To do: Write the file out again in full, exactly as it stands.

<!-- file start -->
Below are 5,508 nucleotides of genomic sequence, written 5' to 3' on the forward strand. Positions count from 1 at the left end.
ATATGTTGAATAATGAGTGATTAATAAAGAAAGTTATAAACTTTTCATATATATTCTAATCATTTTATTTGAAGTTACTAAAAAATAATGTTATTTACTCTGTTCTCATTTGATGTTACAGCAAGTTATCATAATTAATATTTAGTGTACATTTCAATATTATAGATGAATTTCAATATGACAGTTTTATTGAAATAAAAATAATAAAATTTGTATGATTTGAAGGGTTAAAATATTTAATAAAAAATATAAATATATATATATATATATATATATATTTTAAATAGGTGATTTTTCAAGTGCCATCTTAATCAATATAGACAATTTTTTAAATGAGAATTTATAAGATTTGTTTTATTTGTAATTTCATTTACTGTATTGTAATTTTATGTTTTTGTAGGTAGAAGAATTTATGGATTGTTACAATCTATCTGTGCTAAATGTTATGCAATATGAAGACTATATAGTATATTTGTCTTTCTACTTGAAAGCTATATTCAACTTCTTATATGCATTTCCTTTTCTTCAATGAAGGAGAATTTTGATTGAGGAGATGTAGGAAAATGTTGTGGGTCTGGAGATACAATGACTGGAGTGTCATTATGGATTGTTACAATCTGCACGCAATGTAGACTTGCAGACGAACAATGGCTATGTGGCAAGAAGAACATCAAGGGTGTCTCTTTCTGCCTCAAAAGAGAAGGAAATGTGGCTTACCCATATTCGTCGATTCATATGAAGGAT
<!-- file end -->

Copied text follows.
Below are 5,508 nucleotides of genomic sequence, written 5' to 3' on the forward strand. Positions count from 1 at the left end.
ATATGTTGAATAATGAGTGATTAATAAAGAAAGTTATAAACTTTTCATATATATTCTAATCATTTTATTTGAAGTTACTAAAAAATAATGTTATTTACTCTGTTCTCATTTGATGTTACAGCAAGTTATCATAATTAATATTTAGTGTACATTTCAATATTATAGATGAATTTCAATATGACAGTTTTATTGAAATAAAAATAATAAAATTTGTATGATTTGAAGGGTTAAAATATTTAATAAAAAATATAAATATATATATATATATATATATATATTTTAAATAGGTGATTTTTCAAGTGCCATCTTAATCAATATAGACAATTTTTTAAATGAGAATTTATAAGATTTGTTTTATTTGTAATTTCATTTACTGTATTGTAATTTTATGTTTTTGTAGGTAGAAGAATTTATGGATTGTTACAATCTATCTGTGCTAAATGTTATGCAATATGAAGACTATATAGTATATTTGTCTTTCTACTTGAAAGCTATATTCAACTTCTTATATGCATTTCCTTTTCTTCAATGAAGGAGAATTTTGATTGAGGAGATGTAGGAAAATGTTGTGGGTCTGGAGATACAATGACTGGAGTGTCATTATGGATTGTTACAATCTGCACGCAATGTAGACTTGCAGACGAACAATGGCTATGTGGCAAGAAGAACATCAAGGGTGTCTCTTTCTGCCTCAAAAGAGAAGGAAATGTGGCTTACCCATATTCGTCGATTCATATGAAGGAT